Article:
Archaeologists from the University of Reading have excavated a ‘lost” Anglo-Saxon monastery, in the present-day Berkshire village of Cookham, England.
Despite being mentioned in historical text, the location of the monastery had remained a mystery, with contemporary records placing it under the rule of a royal abbess: Queen Cynethryth, the widow of the powerful King Offa of Mercia.
Excavations were conducted by archaeologists from the University of Reading in the grounds of Holy Trinity, where they uncovered the remains of timber buildings which would have housed the inhabitants of the monastery, alongside artefacts providing insights into their lives.
Dr Gabor Thomas, the University of Reading archaeologist who is leading the excavation, said: “The lost monastery of Cookham has puzzled historians, with a number of theories put forward for its location. We set out to solve this mystery once and for all.
“The evidence we have found confirms beyond doubt that the Anglo-Saxon monastery was located on a gravel island beside the River Thames now occupied by the present parish church.
“Despite its documented royal associations, barely anything is known about what life was like at this monastery, or others on this stretch of the Thames, due to a lack of archaeological evidence. The items that have been uncovered will allow us to piece together a detailed impression of how the monks and nuns who lived here ate, worked and dressed. This will shed new light on how Anglo-Saxon monasteries were organised and what life was like in them.”
A network of monasteries was established on sites along the route of the Thames to take advantage of what was one of the most important trading arteries in Anglo-Saxon England, enabling them to develop into wealthy economic centres. The stretch of the Thames in which Cookham falls formed a contested boundary between the kingdoms of Mercia and Wessex, so the monastery here had particular strategic and political importance. In spite of this historical background, the exact location of the monastery has been long debated.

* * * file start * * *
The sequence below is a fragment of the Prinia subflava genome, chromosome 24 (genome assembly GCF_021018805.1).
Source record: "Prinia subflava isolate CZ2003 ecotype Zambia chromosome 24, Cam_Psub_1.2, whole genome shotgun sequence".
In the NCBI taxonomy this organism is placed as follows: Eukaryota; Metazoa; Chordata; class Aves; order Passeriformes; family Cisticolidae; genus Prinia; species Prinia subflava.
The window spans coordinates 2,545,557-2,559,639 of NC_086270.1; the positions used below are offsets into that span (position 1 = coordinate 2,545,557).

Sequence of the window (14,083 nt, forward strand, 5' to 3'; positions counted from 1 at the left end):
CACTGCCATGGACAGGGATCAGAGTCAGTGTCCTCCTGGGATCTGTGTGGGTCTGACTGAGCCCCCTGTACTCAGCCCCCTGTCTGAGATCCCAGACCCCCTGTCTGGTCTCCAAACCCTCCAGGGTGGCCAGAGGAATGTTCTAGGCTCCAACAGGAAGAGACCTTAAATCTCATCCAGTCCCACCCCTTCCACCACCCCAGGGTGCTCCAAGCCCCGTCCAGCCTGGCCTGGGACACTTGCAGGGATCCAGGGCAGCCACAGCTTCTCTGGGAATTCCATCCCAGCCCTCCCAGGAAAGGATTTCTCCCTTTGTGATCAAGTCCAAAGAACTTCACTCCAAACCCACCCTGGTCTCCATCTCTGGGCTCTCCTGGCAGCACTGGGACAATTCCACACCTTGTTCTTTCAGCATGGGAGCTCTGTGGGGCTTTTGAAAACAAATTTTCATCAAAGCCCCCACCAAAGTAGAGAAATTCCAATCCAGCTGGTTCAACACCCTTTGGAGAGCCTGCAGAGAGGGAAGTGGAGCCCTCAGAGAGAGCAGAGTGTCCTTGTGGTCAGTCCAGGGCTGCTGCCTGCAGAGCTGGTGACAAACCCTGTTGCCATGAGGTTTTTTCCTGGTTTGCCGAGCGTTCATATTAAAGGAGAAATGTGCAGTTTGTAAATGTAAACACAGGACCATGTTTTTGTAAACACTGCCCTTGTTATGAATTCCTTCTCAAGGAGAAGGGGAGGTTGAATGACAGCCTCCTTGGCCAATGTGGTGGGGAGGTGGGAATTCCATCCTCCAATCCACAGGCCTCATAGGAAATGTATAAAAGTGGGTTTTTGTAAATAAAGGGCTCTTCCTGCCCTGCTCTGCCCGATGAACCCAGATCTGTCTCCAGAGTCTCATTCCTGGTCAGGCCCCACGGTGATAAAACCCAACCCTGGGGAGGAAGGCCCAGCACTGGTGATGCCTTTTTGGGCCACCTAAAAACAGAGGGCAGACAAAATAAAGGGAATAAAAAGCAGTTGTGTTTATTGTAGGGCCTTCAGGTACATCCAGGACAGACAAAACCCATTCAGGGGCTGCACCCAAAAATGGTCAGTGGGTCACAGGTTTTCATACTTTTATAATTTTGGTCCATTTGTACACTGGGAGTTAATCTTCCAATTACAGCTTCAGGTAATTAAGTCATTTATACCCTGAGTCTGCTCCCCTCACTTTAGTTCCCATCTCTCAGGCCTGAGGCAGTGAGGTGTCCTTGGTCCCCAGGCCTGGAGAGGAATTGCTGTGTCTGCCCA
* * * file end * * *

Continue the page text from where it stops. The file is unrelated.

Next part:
Wealth of evidence
The excavation, in August, sought to answer this question by investigating open spaces straddling the churchyard of Holy Trinity Church, which still stands today.
The team have discovered a wealth of evidence including food remains, pottery vessels used for cooking and eating, and items of personal dress including a delicate bronze bracelet and a dress pin, probably worn by female members of the community.
Clear evidence has emerged for the layout of the monastery which was organised into a series of functional zones demarcated by ditched boundaries. One of these zones appears to have been used for housing and another for industrial activity indicated by a cluster of hearths probably used for metalworking.
‘Influence and status’
Dr Thomas added: “Cynethryth is a fascinating figure, a female leader who clearly had genuine status and influence in her lifetime. Not only were coins minted with her image, but it is known that when the powerful European leader Charlemagne wrote to his English counterparts, he wrote jointly to both King Offa and Queen Cynethryth, giving both equal status.
“We are thrilled to find physical evidence of the monastery she presided over, which is also very likely to be her final resting place.”
Cynethryth joined a religious order and became royal abbess of the monastery after the death of her husband, King Offa, in AD 796. Before his death he had ruled Mercia, one of the main Anglo Saxon kingdoms in Britain, which spanned the English Midlands.
King Offa is considered by many historians to have been the most powerful Anglo-Saxon king before Alfred the Great. He is known for ordering the creation of the earth barrier on the border between England and Wales, known as Offa’s Dyke, which can still be seen today.
Cynethryth is the only Anglo-Saxon queen known to be depicted on a coin – a rarity anywhere in Western Europe during the period. She died sometime after AD 798.
Header Image Credit : University of Reading